Presented to the Christian Neuroscience Society, November 13, 2011.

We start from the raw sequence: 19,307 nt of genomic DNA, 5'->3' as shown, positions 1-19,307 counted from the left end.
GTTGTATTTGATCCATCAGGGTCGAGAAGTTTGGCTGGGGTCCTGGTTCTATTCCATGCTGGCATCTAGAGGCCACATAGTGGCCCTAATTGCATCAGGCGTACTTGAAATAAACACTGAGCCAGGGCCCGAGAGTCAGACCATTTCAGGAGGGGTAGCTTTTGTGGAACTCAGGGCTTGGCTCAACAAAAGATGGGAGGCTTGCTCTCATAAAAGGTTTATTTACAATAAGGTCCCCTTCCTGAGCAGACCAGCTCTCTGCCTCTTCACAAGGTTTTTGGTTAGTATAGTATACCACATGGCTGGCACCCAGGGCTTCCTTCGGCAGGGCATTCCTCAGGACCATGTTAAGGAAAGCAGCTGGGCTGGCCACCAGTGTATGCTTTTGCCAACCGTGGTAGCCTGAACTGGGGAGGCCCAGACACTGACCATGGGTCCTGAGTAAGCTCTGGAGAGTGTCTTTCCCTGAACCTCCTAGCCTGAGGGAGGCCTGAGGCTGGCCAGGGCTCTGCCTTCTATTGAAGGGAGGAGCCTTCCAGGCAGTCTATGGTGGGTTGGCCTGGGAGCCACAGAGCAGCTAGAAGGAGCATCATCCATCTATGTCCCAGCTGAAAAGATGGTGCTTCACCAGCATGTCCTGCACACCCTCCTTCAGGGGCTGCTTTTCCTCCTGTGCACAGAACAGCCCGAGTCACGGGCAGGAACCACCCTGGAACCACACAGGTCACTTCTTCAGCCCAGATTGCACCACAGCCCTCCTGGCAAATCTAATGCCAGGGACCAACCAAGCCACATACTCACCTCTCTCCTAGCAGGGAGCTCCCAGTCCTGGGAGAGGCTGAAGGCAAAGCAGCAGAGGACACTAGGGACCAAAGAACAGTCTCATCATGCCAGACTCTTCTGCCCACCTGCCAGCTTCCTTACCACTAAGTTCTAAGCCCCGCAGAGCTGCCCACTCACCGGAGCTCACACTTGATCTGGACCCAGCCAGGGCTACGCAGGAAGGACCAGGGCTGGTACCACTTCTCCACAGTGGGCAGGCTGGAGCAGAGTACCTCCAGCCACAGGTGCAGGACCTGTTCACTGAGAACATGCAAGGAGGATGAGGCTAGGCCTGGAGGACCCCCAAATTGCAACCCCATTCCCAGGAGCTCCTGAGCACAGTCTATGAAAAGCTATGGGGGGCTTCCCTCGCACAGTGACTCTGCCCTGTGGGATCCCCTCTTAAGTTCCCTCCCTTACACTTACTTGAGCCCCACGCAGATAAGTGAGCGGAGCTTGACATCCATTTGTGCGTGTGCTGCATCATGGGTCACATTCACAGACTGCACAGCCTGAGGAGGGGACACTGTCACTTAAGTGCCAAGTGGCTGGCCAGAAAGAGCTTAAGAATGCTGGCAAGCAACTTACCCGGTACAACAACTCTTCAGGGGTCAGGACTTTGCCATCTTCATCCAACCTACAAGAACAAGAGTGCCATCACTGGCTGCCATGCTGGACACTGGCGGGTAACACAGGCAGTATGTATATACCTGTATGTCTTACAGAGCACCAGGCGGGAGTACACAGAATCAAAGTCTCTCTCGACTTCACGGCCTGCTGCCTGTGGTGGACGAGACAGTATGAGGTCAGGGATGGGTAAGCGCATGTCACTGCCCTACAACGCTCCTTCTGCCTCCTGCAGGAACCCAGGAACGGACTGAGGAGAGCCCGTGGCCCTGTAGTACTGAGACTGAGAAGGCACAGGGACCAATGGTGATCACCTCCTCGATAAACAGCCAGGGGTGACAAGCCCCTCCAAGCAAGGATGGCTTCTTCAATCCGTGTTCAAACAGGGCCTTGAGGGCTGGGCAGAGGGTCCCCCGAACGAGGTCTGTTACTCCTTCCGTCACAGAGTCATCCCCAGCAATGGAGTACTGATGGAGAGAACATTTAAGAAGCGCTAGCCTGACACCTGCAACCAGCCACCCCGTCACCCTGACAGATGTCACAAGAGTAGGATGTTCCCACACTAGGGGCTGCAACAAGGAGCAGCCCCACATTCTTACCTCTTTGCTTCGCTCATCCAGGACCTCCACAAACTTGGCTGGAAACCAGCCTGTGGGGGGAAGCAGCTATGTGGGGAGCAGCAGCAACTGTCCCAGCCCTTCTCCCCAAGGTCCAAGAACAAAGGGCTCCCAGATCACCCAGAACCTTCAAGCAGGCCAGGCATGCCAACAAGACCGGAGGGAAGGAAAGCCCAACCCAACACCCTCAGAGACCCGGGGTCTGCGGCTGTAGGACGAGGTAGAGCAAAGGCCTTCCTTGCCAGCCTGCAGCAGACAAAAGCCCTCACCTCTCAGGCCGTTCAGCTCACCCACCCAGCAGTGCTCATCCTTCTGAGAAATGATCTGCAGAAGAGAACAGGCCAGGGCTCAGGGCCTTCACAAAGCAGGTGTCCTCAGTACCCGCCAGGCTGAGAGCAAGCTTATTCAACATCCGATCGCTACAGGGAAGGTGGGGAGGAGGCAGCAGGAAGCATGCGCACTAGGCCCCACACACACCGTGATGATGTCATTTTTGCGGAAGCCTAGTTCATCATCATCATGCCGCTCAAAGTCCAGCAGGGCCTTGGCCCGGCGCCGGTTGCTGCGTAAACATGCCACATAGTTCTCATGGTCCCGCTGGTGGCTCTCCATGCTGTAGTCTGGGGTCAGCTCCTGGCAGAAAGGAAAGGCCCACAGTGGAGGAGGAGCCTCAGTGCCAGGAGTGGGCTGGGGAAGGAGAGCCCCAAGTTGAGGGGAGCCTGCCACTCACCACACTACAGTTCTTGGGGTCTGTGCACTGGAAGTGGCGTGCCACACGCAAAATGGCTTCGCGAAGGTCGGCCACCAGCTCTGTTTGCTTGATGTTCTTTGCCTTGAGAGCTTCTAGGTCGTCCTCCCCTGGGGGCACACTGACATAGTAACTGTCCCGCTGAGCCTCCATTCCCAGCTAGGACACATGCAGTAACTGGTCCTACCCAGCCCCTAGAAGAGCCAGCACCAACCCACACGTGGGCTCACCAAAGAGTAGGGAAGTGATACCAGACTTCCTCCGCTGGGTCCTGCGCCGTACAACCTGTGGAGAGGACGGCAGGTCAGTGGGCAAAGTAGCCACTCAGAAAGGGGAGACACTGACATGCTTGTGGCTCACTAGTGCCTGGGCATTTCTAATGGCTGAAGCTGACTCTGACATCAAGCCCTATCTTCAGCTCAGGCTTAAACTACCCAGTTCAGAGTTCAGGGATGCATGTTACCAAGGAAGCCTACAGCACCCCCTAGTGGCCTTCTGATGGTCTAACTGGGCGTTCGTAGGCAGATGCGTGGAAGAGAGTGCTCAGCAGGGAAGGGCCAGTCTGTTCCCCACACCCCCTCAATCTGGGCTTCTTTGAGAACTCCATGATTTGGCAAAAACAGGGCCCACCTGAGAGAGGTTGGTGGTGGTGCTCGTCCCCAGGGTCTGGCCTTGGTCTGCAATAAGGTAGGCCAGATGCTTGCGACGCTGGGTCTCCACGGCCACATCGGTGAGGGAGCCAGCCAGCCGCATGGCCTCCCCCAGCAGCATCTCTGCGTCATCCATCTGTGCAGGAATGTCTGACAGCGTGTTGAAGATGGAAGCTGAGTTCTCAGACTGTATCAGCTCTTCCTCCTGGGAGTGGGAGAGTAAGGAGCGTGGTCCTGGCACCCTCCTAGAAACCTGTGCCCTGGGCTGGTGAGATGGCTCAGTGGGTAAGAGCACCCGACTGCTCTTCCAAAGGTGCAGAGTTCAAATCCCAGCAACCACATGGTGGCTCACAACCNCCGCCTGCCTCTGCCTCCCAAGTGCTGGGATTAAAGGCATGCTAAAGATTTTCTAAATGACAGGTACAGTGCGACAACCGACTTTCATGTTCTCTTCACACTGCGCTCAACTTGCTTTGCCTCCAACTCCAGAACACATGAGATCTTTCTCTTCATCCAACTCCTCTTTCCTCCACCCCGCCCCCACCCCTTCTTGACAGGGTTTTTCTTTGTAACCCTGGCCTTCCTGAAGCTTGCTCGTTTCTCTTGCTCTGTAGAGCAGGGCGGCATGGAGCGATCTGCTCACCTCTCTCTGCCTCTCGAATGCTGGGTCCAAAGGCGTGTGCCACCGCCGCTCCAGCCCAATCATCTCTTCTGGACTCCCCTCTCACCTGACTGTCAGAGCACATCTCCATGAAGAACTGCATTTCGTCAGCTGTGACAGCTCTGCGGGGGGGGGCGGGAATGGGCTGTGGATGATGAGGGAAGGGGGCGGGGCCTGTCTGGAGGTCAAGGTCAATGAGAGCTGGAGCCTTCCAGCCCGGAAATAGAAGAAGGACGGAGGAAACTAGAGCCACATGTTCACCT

Rigorous Indian thinkers have taken two opposite views of the self. The Hindus have taught that the human self is the ultimate reality – Brahma or God. Whereas, the Buddhist sages have assumed that there is no self – neither divine, nor human. Both views are based on reasoning but justified by mystical experience. Western philosophers have also moved in similar directions. Vishal Mangalwadi, an Indian author, philosopher and social reformer who was born and raised in India, will discuss the rationale behind these opposing views. Having studied philosophy in universities and Hindu ashrams, he will elucidate and contrast Eastern and Western ideas of the self and how they relate to a naturalistic view of neuroscience and the ideas of a philosopher, such as Teilhard de Chardin. He will argue that these are two self-defeating philosophical views and that mainstream western civilization was built on the biblical idea, taught by St. Augustine and others, that the finite human self is real, responsible, and immortal.